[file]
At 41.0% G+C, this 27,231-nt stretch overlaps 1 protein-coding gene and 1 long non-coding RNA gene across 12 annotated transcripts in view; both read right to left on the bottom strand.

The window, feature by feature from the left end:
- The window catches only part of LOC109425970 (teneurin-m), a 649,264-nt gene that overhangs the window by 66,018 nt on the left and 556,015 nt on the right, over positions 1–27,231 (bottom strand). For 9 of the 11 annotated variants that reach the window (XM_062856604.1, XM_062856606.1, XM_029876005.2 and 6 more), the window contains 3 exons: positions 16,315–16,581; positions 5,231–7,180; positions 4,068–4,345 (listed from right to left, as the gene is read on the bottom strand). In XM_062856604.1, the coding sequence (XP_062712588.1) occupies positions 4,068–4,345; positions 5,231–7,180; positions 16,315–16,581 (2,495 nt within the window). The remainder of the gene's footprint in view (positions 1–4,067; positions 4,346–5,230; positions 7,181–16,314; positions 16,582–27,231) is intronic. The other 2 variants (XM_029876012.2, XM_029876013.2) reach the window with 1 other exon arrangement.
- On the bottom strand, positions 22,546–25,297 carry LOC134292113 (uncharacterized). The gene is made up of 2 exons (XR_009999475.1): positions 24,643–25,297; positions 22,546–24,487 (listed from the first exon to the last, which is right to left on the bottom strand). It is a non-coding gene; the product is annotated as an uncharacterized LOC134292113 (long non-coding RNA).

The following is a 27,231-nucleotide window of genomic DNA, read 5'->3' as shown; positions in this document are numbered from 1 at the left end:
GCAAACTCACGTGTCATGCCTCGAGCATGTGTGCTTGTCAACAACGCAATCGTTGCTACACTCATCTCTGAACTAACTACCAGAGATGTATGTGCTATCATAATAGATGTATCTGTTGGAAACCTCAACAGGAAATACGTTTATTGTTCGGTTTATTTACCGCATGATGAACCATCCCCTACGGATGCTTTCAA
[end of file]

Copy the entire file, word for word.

At 41.0% G+C, this 27,231-nt stretch overlaps 1 protein-coding gene and 1 long non-coding RNA gene across 12 annotated transcripts in view; both read right to left on the bottom strand.

The window, feature by feature from the left end:
- The window catches only part of LOC109425970 (teneurin-m), a 649,264-nt gene that overhangs the window by 66,018 nt on the left and 556,015 nt on the right, over positions 1–27,231 (bottom strand). For 9 of the 11 annotated variants that reach the window (XM_062856604.1, XM_062856606.1, XM_029876005.2 and 6 more), the window contains 3 exons: positions 16,315–16,581; positions 5,231–7,180; positions 4,068–4,345 (listed from right to left, as the gene is read on the bottom strand). In XM_062856604.1, the coding sequence (XP_062712588.1) occupies positions 4,068–4,345; positions 5,231–7,180; positions 16,315–16,581 (2,495 nt within the window). The remainder of the gene's footprint in view (positions 1–4,067; positions 4,346–5,230; positions 7,181–16,314; positions 16,582–27,231) is intronic. The other 2 variants (XM_029876012.2, XM_029876013.2) reach the window with 1 other exon arrangement.
- On the bottom strand, positions 22,546–25,297 carry LOC134292113 (uncharacterized). The gene is made up of 2 exons (XR_009999475.1): positions 24,643–25,297; positions 22,546–24,487 (listed from the first exon to the last, which is right to left on the bottom strand). It is a non-coding gene; the product is annotated as an uncharacterized LOC134292113 (long non-coding RNA).

The following is a 27,231-nucleotide window of genomic DNA, read 5'->3' as shown; positions in this document are numbered from 1 at the left end:
GCAAACTCACGTGTCATGCCTCGAGCATGTGTGCTTGTCAACAACGCAATCGTTGCTACACTCATCTCTGAACTAACTACCAGAGATGTATGTGCTATCATAATAGATGTATCTGTTGGAAACCTCAACAGGAAATACGTTTATTGTTCGGTTTATTTACCGCATGATGAACCATCCCCTACGGATGCTTTCAA